Chances are, the last time you bit into a sweet, buttery ear of corn was five or six months ago. Wasn’t it delicious? Your last fully ripe, deeply red tomato salad scattered with herbs followed by a perfect local peach? Seems like such a long time ago.
Perhaps you have been perusing seed catalogs, dreaming about next summer’s garden. When you go grocery shopping this time of year, do you look at the produce section and go . . . “Meh”?
Do not despair; this is the perfect time to expand your vegetable repertory. There are plenty of interesting root vegetables, alliums, and cruciferous vegetables that take well to wintertime cooking. Stews, ragouts, and warm salads made entirely with vegetables or with just a bit of meat or fish added are a welcome change this chilly time of year.
I like to mix potatoes with celery root in a purée or gratin. Brussels sprouts roasted or shredded and pan-fried with a bit of crisped pancetta make a wonderful winter side dish. I had it last night! Endive is delicious in small doses in a salad, but try it in the classic French style, braised whole and perhaps topped with toasted breadcrumbs or grated cheese. This is also a good time to try those peculiar vegetables that baffle us, the ones hidden around the corner of the I.G.A., chayote, plantains, and spaghetti squash.
Carrots are good all year round as is broccoli raab. Try the carrots blanched, then sautéed with a bit of butter and topped with minced chives. Broccoli raab cooked with a few ounces of hot Italian sausage mixed with orecchiette is an economical and hearty one-dish meal.
It’s also okay to dabble with canned and frozen vegetables. Artichoke hearts, hearts of palm, olives, lima beans, and black-eyed peas can be incorporated into casseroles and salads.
Plant foods can provide you with all the nourishment you need to live and thrive. Our primitive ancestors started out eating little else, and many cultures still do. For most of the 20th century nutritional science aimed to define an “adequate” diet, and determined our “minimal” requirements for balance. More recently, nutritional science is focused on defining the “optimal” diet. After comparing health statistics from around the world, people now realize that plants are the planet’s biochemical virtuosos!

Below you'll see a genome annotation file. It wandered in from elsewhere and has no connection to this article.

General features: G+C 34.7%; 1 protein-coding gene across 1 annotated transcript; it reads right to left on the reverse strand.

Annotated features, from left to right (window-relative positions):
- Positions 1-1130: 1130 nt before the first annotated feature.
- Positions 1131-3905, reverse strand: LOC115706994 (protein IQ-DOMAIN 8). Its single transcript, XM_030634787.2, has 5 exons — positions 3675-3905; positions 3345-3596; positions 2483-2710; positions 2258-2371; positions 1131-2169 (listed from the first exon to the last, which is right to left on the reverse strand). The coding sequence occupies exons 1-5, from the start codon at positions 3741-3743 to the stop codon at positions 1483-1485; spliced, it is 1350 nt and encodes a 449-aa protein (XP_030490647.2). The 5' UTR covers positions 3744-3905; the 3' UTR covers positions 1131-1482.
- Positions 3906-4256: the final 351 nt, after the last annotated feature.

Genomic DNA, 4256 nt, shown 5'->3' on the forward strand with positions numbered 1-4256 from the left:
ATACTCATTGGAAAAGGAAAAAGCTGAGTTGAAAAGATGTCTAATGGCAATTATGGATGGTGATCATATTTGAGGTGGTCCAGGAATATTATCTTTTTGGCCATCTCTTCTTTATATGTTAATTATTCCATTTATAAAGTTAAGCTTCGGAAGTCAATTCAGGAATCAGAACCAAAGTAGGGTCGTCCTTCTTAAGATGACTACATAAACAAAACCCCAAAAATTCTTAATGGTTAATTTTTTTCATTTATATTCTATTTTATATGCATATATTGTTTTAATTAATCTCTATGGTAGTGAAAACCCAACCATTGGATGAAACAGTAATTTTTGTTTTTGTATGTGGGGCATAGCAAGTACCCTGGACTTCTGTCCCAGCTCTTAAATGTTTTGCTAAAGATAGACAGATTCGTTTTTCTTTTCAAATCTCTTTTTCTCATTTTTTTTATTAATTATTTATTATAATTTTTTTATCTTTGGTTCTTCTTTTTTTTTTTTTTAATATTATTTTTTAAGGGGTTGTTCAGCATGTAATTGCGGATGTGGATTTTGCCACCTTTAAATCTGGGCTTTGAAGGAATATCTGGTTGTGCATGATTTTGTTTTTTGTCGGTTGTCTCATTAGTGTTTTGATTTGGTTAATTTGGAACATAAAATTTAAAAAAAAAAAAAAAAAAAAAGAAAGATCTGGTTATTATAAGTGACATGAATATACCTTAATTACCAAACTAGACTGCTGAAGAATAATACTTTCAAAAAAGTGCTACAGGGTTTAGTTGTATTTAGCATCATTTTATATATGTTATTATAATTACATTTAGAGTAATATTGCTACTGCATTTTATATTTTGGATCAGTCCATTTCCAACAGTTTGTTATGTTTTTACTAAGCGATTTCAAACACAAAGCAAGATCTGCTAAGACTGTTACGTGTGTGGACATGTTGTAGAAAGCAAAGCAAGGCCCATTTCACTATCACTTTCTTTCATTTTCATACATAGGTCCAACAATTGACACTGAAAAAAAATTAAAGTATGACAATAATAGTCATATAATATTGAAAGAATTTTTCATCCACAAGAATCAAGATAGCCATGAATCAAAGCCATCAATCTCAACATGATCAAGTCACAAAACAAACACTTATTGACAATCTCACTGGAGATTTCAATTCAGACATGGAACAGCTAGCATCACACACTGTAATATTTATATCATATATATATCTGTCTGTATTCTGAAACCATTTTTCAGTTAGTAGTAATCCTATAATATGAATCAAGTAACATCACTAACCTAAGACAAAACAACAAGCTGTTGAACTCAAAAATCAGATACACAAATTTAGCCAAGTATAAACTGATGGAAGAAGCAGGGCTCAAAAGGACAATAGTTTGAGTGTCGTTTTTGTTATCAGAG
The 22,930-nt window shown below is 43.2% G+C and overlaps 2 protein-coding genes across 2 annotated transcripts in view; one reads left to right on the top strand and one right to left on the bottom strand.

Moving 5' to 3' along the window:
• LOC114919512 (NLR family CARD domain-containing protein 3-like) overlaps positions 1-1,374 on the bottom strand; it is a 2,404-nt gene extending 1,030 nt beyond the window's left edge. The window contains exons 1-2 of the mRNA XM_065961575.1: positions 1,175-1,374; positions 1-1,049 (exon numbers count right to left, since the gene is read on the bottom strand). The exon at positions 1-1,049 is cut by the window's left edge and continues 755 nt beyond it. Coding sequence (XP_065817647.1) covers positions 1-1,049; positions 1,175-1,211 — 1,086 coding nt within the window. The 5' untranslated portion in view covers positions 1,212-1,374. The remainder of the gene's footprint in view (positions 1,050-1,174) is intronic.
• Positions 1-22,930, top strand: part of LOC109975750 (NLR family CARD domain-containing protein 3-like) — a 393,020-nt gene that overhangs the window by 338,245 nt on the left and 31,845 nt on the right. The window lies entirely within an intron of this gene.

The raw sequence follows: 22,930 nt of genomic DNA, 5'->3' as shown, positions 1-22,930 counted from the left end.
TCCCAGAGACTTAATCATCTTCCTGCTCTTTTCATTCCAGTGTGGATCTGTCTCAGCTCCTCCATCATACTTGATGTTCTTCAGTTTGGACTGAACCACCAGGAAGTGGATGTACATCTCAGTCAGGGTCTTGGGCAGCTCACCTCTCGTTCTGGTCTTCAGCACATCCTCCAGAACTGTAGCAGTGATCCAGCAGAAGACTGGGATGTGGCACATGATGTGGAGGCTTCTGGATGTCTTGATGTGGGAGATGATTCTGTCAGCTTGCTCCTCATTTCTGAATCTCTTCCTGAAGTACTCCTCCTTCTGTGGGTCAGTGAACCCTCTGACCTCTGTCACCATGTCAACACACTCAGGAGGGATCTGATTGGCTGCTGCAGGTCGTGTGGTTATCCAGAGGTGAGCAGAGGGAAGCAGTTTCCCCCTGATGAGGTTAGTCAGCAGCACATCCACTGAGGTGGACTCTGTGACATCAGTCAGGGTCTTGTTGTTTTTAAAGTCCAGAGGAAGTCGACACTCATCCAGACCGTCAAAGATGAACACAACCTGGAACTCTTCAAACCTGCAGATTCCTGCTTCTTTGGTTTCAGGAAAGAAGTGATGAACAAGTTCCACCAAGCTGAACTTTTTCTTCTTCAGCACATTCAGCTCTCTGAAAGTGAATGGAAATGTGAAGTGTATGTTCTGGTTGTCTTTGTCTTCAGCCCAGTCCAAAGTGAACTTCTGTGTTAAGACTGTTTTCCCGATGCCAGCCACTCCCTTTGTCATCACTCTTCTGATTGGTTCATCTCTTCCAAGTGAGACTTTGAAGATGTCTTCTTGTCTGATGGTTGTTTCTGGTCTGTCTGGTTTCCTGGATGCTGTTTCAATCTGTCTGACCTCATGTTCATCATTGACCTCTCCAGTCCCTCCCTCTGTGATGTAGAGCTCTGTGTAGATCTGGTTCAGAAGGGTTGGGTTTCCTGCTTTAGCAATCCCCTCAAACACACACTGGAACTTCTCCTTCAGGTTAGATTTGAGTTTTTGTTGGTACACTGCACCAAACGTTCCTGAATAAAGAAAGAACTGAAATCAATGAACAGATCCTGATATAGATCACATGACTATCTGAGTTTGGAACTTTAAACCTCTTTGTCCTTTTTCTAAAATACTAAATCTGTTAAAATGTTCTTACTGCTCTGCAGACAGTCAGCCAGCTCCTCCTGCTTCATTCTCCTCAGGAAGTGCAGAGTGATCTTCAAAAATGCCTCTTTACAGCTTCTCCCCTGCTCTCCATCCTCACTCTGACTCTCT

Beets belong to the goosefoot family, and their closest relatives, chard and spinach, are cultivated for their leafy greens. Beets have a remarkably high sugar content, which makes them delicious when roasted with other root vegetables, such as parsnips and celery root. They are also divine pickled and served with prosciutto and patés.
Broccoli is related to kohlrabi, cauliflower, Brussels sprouts, and kale. Broccoli raab is more closely related to the turnip. Look for heads of broccoli that are firm and bright green, any yellowing or tiny yellow flower buds are a sign of age and poor quality. With broccoli raab, choose tender fleshy stems with the flower heads still closed.
Carrots, which are closely related to parsley and fennel, contribute a sweet, rich character to stocks, marinades, soups, and sauces. But they shine best when cooked alone or with a few other vegetables. Look for firm, crisp carrots with smooth, unblemished skin, avoid those with soft or discolored spots. If tops are still attached, they should be bright green and not wilted.
Both celery and celery root have strong herbaceous flavors. Originally, celery was considered useful only for medicinal purposes. Celery root, the milder of the two, is delicious raw in a mustardy vinaigrette or cooked with other cold season vegetables like chestnuts, fennel, and artichokes.
There is a great variety of winter squashes available, butternut, acorn, Delicata, Hubbard, and Kabocha. They can be diced and sautéed, made into soups or gratins, simmered in chicken stock with onions, flavored with bacon, mixed into a risotto . . . the possibilities are endless.
Of tropical origin, the sweet potato develops more sweetness and flavor while in storage, making it another ideal winter vegetable. I buy quite a few at a time, bake them all, and figure out what to do with them the rest of the week.
Sometimes in restaurants I order two vegetable side dishes and a salad instead of the usual appetizer and entree. I have found out that an imaginative selection of side dishes reflects creativity in the kitchen.
So we all miss those fleeting treats of summer. They are still five or six months away from us. In the meantime, why not explore the everyday and the more unusual vegetables of winter?
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